If I understand correctly, the problem is that the symbol is defined in two different C files used via FFI, so renaming the Haskell function would not help, right? – Sebastian Fischer Nov 2 '12 at 4:42
However renaming the C function does help. See my revised answer. – Ganesh Sittampalam Nov 2 '12 at 6:20
Ah, I forgot that the C files are included in the package and can be changed. – Sebastian Fischer Nov 2 '12 at 6:38

1 Answer 1

up vote 3 down vote accepted

The darcs hash output is just the base16 encoded version of the cryptohash output. Looks like base16-bytestring is one way to bridge that gap. I tried it and Crypt.SHA256 becomes as simple as:

module Crypt.SHA256 ( sha256sum ) where

import Crypto.Hash.SHA256 ( hash )
import Data.ByteString ( ByteString )
import Data.ByteString.Base16 ( encode )
import Data.ByteString.Char8 ( unpack )

sha256sum :: ByteString -> String
sha256sum = unpack . encode . hash

In fact the hashed-storage package also has a copy of sha2.c and fixed the problem by renaming the symbols. So the simplest quick fix for darcs 2.8 is to copy sha2.h and sha2.c from hashed-storage, replace hashed_storage_ with darcs_ in both files, and change the FFI import in src/Crypt/SHA256.hs in darcs to:

foreign import ccall unsafe "sha2.h darcs_sha256" c_sha256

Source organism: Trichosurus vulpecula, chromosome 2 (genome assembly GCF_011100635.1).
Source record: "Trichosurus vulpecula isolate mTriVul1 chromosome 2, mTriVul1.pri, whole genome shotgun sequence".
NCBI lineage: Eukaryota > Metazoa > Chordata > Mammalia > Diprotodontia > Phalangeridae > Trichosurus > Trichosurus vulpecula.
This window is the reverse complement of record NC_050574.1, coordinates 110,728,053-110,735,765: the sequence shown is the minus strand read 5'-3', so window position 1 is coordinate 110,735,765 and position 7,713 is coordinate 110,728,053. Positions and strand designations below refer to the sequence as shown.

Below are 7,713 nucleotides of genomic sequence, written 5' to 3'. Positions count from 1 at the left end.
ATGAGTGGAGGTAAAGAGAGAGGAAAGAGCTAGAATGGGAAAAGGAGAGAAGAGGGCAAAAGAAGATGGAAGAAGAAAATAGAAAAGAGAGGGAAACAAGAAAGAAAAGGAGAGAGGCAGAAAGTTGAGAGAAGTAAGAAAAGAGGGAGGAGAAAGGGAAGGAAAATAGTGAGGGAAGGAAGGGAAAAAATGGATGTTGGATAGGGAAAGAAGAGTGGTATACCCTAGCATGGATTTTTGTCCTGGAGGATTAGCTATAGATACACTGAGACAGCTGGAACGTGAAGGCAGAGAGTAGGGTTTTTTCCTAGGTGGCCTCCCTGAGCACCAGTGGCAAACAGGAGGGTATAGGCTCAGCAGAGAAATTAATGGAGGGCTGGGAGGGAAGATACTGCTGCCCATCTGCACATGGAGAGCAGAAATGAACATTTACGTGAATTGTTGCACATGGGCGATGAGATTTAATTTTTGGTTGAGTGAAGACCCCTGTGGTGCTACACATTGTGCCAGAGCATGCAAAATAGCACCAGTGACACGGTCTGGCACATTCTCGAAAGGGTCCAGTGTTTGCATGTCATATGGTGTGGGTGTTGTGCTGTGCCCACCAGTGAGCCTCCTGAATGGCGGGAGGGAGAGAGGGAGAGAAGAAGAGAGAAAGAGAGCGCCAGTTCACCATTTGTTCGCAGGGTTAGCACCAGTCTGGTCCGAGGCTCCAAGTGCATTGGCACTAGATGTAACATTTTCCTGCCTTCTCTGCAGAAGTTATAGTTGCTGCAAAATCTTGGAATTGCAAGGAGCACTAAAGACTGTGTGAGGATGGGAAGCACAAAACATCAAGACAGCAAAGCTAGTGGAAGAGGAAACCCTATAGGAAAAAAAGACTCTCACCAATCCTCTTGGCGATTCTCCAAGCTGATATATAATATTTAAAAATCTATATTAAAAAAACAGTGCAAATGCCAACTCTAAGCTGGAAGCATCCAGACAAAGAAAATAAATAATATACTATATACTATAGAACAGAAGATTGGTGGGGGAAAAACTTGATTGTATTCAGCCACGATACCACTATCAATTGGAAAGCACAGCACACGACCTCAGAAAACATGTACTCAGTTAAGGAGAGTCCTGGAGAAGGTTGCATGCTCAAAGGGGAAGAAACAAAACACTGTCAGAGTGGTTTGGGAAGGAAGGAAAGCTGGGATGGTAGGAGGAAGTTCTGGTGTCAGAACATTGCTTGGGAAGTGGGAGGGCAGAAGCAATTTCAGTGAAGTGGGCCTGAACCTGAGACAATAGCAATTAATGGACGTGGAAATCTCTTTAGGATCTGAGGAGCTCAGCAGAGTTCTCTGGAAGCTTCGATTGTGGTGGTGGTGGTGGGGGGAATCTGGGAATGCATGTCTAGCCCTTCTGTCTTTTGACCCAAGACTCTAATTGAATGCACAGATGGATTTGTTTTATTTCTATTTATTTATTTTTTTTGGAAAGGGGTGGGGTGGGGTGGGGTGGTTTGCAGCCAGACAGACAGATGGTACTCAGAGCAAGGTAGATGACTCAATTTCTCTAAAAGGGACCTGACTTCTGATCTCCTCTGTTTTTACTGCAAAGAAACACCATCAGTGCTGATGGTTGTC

:: Ptr CChar -> CSize -> Ptr Word8 -> IO ()

I'd be happy to release darcs 2.8.3 with this change if it would help you. For 2.10 I'll switch to using cryptohash as above as I don't see any reason to keep using the local C version and in general in darcs we are trying to get rid of private implementations of common code.

EDIT: I originally thought hashed-storage would have the same problem, but I was wrong (in retrospect it's obvious that it would have clashed with darcs itself if not for the renaming).

share|improve this answer
I agree that using cryptohash is preferable for the long run but can live with the simpler fix for the moment if you prefer it for 2.8. An upload to Hackage would be great so I can use a released version. Thanks! – Sebastian Fischer Nov 2 '12 at 6:35
Now uploaded: – Ganesh Sittampalam Nov 4 '12 at 18:42